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In his State of the Union address, President Barack Obama outlined a blueprint for helping Americans in a difficult economic climate. Women and families continue to be impacted by the effects of the Great Recession and the Institute for Women’s Policy Research (IWPR) has experts available to discuss their specific needs.
According to IWPR analysis, women have regained about one out of four (23 percent) of the total jobs they lost in the recession, while men have gained more than one out of three (34 percent). The Women’s Scholars Forum, led by IWPR President Heidi Hartmann, outlined several measures for boosting employment for women, some of which were cited in the supporting literature for the American Jobs Act.
Women, on average, continue to earn less than men. As the President acknowledged in his speech, achieving “equal pay for equal work” is an important step forward for the economy.
Available to comment:
Government policies to boost employment for women, the post-recession job gap
Dr. Heidi Hartmann, Ph.D., President of IWPR is an economist, MacArthur fellow, and co-author of Still A Man’s Labor Market: The Long-Term Earnings Gap and Equal Pay for Working Families.
She lectures widely on women, economics, and public policy; frequently testifies before the U.S. Congress (most recently at the Health, Education, Labor, and Pensions Committee on the economic status of older women following the recession); and has commented in prominent print and broadcast news outlets, including The New York Times, The Washington Post, The Economist, and PBS NewsHour.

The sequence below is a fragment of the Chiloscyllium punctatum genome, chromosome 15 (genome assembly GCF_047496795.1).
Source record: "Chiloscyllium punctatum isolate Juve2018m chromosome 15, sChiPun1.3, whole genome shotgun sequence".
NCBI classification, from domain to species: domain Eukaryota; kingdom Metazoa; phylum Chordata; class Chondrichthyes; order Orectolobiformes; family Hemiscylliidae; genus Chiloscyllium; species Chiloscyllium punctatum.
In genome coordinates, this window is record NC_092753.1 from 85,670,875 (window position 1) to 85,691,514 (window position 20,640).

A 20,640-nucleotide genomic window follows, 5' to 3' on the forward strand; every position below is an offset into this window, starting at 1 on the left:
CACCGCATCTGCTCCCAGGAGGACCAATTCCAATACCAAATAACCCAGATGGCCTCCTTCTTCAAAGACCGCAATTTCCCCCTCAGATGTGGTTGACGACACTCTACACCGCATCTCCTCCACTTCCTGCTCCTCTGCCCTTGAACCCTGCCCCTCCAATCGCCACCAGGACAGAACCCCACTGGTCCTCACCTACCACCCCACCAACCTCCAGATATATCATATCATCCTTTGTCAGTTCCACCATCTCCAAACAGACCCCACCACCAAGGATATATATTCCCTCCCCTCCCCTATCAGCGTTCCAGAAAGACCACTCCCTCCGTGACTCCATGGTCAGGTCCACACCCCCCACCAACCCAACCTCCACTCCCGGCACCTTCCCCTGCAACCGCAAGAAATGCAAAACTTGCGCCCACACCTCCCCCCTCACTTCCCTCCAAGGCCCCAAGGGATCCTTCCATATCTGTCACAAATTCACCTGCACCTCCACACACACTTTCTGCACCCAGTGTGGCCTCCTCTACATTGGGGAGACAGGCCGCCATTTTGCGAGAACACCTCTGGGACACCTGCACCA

Women’s education and training, work-life balance, job quality
Barbara Gault, Ph.D., Vice President and Executive Director of IWPR is the co-author of “The Costs and Benefits of Policies to Advance Work Life Integration.” She has testified in Congress, has spoken on women’s issues in venues throughout the country, and has appeared in a range of media outlets.
The gender wage gap and pay equity, workplace flexibility, gender discrimination
Ariane Hegewisch, Study Director, started her career in local economic development, developing strategies for greater gender equality in employment and training in local government in the United Kingdom.
She has published many papers and articles and co-edited several books, including “Women, work and inequality: The challenge of equal pay in a deregulated labour market.” She has been cited in major media outlets in the United States and internationally.